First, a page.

Archie Makuwa

Category: Hacks (page 1 of 3)

Change local server time using php.ini on a shared hosting environment

Have you ever been a cheapskate and opted for a shared hosting environment in a foreign country merely because it was cheaper? Haver you ever been frustrated for not being able to control the server system time because obviously, that is not your server?

Cheapskate – A stingy person. Somebody who buys cheap in favour of higher quality or better stuff. Even though they might be able to afford the better. Perhaps ungenerously trying not to spend much on their friends. Not particularly offensive, and often intended to ridicule in a light-hearted manner. North American origin (skate apparently meaning fellow).


Well the good news is you can use the php.ini file in your shared hosting account to take control of the server local time as follows:

A list of supported time zones:


List all WordPress Categories and their IDs

These few lines can save your life if you are “stupid” like me:


WordPress | Get content from a specific post using post_id


This is really simple to understand:



Good bye!

How to remove a div containing a button using jQuery




30 Regex Code Snippets All Web Developers Should Know

Regular expressions are a powerful tool that should be in every developer’s tool belt. They can match against a string of characters based on very complex parameters, which can save you a lot of time when building dynamic websites.

Web developers face different tasks than software developers but many of the same code fundamentals remain. Regular expressions (or regex) do have a steep initial learning curve, but they can be tremendously powerful when used correctly.

The trickiest part is learning the syntax and learning how to write your own regex code from scratch. To save time I’ve organized 30 different regex code snippets that you can incorporate into development projects. And since regex isn’t limited to a single language, you can apply these snippets to anything fromJavaScript to PHP or Python.

1. Password Strength


Checking a password’s strength is often subjective so there is no absolute correct answer. But I feel this regex snippet is a great starting point if you don’t want to write your own password strength checker from scratch.

2. Hexadecimal Color

\#([a-fA-F]|[0-9]){3, 6}

The field of web development is ubiquitous with hex color codes. This regex snippet can be used to pull hex code matches from any string for any purpose.

3. Validate E-mail Address


One of the most common tasks for a developer is to check if a string is formatted in the style of an e-mail address. There are many different variants to accomplish this task, so this SitePoint link offers two distinct code snippets for checking e-mail syntax against a string.

4. IPv4 Address


Similar to an e-mail address is the typical IP address used to identify a specific computer accessing the Internet. This regular expression will check a string to see if it follows the IPv4 address syntax.

5. IPv6 Address


Alternatively you might want to check an address for the newer IPv6 syntax with this more advanced regex snippet. The difference is minor albeit vital during development.

6. Thousands Separator


Traditional numbering systems require a comma, period, or some other mark every third digit in a larger number. This regex code operates on any number and will apply any mark you choose to every third digit separating into thousands, millions, etc.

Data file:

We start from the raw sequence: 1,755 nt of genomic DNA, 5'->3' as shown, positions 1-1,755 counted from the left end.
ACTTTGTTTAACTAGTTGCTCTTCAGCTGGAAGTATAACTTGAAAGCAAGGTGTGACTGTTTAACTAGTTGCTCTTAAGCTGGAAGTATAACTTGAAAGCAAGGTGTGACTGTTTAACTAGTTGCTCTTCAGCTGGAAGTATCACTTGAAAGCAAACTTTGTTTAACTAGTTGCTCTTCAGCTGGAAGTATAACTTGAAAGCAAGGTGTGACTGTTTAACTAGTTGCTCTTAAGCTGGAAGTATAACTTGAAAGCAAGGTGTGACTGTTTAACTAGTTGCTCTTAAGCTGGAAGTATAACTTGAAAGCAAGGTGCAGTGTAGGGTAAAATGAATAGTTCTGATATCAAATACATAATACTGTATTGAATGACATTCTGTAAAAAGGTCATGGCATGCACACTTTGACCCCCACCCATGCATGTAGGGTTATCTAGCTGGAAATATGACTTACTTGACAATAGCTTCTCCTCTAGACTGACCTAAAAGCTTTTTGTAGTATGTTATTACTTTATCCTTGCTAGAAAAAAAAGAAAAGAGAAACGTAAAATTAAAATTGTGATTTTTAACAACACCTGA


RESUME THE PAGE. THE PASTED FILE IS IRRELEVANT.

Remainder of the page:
7. Prepend HTTP to Hyperlink

if (!s.match(/^[a-zA-Z]+:\/\//))
    s = 'http://' + s;

Whether you’re working in JavaScript, Ruby or PHP, this regular expression can prove very helpful. It will check any URL string to see if it has an HTTP/HTTPS prefix, and if not, prepend it accordingly.

8. Pull Domain from URL


Every website domain contains the initial protocol(HTTP or HTTPS) and oftentimes a subdomain plus the additional page path. You can use this snippet to cut through all of that and return just the domain name without extra frills.

9. Sort Keywords by Word Count

^[^\s]*$        matches exactly 1-word keyword
^[^\s]*\s[^\s]*$    matches exactly 2-word keyword
^[^\s]*\s[^\s]*     matches keywords of at least 2 words (2 and more)
^([^\s]*\s){2}[^\s]*$    matches exactly 3-word keyword
^([^\s]*\s){4}[^\s]*$    matches 5-words-and-more keywords (longtail)

Users of Google Analytics and Webmaster Tools will really enjoy this regular expression. It can sort and organize keywords based on the number of words used in a search.

This can be numerically specific (i.e. only 5 words) or it can match a range of words (i.e. 2 or more words). When used to sort analytics data this is one powerful expression.

10. Find a Valid Base64 String in PHP

\?php[ \t]eval\(base64_decode\(\'(([A-Za-z0-9+/]{4})*([A-Za-z0-9+/]{3}=|[A-Za-z0-9+/]{2}==)?){1}\'\)\)\;

If you’re a PHP dev then at some point you may need to parse through code looking for Base64 encoded binary objects. This snippet can be applied to all PHP code and will check for any existing Base64 strings.

11. Valid Phone Number

^\+?\d{1,3}?[- .]?\(?(?:\d{2,3})\)?[- .]?\d\d\d[- .]?\d\d\d\d$

Short, sweet, and to the point. This regex code will validate any traditional phone number syntax based primarily on the American style of phone numbers.

Since this can turn into a fairly complicated subject I recommend skimming this Stack thread for more detailed answers.

12. Leading & Trailing Whitespace

^[ \s]+|[ \s]+$

Use this code snippet to pull out leading/trailing whitespace from a string. This may not be a big deal but sometimes it can affect output when pulled from a database or applied to another document encoding.

13. Pull Image Source

\< *[img][^\>]*[src] *= *[\"\']{0,1}([^\"\'\ >]*)

If for some reason you need to pull out an image’s source straight from HTML, this code snippet is the perfect solution. Although it can run smoothly on the backend, frontend JS devs should instead rely on jQuery’s .attr() method for the frontend.

14. Validate Date in DD/MM/YYYY Format


Dates are tricky because they can appear as text+numbers, or just as numbers with different formats. PHP has a fantastic date function but this isn’t always the best choice when pulling a raw string. Consider instead using this regular expression made for this specific date syntax.